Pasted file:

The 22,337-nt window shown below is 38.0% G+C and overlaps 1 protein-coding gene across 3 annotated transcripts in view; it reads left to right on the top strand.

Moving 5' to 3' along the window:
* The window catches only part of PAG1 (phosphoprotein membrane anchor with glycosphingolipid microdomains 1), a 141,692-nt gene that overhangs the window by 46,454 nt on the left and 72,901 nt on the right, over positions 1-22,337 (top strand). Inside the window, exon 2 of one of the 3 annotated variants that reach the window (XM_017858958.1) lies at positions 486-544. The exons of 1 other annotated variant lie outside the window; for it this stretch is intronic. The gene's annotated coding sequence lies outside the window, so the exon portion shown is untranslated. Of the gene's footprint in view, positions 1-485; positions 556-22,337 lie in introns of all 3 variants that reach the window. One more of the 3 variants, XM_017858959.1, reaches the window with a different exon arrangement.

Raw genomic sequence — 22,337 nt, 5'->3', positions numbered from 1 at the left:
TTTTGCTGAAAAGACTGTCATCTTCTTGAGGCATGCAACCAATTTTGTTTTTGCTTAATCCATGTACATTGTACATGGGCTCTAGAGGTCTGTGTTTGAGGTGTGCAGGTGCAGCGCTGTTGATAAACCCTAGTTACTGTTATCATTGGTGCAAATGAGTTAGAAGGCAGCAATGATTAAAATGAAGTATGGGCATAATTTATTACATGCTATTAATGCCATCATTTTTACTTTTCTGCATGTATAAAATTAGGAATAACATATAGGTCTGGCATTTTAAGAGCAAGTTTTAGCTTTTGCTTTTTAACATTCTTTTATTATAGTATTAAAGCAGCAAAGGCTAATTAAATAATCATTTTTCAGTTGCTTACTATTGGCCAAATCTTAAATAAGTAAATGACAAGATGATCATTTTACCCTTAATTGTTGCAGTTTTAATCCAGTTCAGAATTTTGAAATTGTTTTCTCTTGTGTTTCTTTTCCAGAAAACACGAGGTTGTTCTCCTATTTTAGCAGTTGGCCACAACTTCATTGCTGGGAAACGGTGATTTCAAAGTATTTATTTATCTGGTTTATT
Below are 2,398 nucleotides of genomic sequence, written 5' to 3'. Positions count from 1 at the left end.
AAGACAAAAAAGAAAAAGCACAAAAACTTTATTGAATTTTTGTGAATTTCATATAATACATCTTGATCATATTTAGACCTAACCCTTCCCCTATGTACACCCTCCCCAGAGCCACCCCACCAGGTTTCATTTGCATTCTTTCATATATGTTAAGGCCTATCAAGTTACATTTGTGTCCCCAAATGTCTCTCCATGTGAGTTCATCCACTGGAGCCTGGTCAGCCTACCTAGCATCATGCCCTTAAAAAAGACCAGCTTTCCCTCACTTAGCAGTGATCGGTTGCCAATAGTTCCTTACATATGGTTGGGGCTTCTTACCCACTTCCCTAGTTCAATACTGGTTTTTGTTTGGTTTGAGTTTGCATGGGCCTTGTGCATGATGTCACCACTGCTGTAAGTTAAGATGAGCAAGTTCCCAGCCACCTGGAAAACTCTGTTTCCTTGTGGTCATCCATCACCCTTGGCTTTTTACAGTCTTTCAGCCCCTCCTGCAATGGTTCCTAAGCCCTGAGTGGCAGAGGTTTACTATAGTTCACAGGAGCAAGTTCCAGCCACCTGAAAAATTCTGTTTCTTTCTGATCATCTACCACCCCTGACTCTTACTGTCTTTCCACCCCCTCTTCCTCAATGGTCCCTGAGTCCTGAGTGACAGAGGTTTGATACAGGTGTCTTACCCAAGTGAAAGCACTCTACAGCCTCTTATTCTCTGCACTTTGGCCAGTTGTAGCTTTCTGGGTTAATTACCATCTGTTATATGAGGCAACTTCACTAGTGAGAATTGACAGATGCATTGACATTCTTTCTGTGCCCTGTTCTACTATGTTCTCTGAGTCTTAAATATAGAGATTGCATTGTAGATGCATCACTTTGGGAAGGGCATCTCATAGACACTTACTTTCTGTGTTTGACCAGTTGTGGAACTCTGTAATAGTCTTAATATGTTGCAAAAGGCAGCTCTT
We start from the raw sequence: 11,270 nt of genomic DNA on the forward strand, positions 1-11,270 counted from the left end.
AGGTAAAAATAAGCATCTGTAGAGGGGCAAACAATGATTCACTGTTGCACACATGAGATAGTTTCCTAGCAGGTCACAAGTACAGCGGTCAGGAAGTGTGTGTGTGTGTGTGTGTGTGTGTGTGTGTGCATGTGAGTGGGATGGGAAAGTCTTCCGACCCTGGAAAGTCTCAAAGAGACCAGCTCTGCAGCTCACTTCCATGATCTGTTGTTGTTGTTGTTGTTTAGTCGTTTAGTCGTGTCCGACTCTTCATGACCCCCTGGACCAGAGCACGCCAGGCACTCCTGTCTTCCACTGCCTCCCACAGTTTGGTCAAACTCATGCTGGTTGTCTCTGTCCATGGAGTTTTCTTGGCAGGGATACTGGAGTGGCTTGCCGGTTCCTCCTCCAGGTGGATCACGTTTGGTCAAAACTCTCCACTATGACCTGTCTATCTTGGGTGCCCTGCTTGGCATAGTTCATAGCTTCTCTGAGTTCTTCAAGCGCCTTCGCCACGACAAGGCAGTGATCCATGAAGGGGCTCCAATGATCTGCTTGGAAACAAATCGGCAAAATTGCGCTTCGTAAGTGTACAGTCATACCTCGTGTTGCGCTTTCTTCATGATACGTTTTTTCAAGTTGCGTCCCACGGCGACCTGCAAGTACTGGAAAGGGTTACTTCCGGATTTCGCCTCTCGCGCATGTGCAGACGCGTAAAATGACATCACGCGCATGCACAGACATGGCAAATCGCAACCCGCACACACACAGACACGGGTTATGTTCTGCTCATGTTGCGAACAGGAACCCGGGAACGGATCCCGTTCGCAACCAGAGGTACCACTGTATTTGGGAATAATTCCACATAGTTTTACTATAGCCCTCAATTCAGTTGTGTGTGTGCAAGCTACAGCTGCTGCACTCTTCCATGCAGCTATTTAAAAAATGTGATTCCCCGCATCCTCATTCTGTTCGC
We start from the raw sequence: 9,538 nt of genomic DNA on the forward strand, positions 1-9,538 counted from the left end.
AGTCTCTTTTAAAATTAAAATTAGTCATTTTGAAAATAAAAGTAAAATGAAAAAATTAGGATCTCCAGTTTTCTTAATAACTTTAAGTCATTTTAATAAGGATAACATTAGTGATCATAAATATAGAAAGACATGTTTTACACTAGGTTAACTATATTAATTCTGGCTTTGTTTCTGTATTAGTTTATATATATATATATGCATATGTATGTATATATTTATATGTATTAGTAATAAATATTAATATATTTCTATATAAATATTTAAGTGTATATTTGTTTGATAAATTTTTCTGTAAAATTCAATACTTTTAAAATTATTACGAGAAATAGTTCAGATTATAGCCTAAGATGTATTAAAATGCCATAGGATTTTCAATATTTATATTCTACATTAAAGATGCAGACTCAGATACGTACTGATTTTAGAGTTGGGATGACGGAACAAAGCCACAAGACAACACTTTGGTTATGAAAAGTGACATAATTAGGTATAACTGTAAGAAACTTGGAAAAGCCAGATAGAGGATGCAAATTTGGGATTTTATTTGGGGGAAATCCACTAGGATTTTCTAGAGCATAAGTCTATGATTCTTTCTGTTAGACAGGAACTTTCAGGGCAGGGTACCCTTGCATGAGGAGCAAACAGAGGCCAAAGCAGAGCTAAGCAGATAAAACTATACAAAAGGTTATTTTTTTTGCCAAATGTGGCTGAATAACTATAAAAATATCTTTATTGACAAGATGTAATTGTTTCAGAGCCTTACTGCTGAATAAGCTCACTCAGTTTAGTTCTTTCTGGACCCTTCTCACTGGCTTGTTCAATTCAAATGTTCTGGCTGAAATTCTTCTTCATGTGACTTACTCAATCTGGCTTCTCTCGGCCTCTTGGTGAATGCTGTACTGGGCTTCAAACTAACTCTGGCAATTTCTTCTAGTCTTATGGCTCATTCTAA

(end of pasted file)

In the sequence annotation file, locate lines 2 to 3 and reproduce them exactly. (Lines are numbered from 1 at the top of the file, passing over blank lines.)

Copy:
Moving 5' to 3' along the window:
* The window catches only part of PAG1 (phosphoprotein membrane anchor with glycosphingolipid microdomains 1), a 141,692-nt gene that overhangs the window by 46,454 nt on the left and 72,901 nt on the right, over positions 1-22,337 (top strand). Inside the window, exon 2 of one of the 3 annotated variants that reach the window (XM_017858958.1) lies at positions 486-544. The exons of 1 other annotated variant lie outside the window; for it this stretch is intronic. The gene's annotated coding sequence lies outside the window, so the exon portion shown is untranslated. Of the gene's footprint in view, positions 1-485; positions 556-22,337 lie in introns of all 3 variants that reach the window. One more of the 3 variants, XM_017858959.1, reaches the window with a different exon arrangement.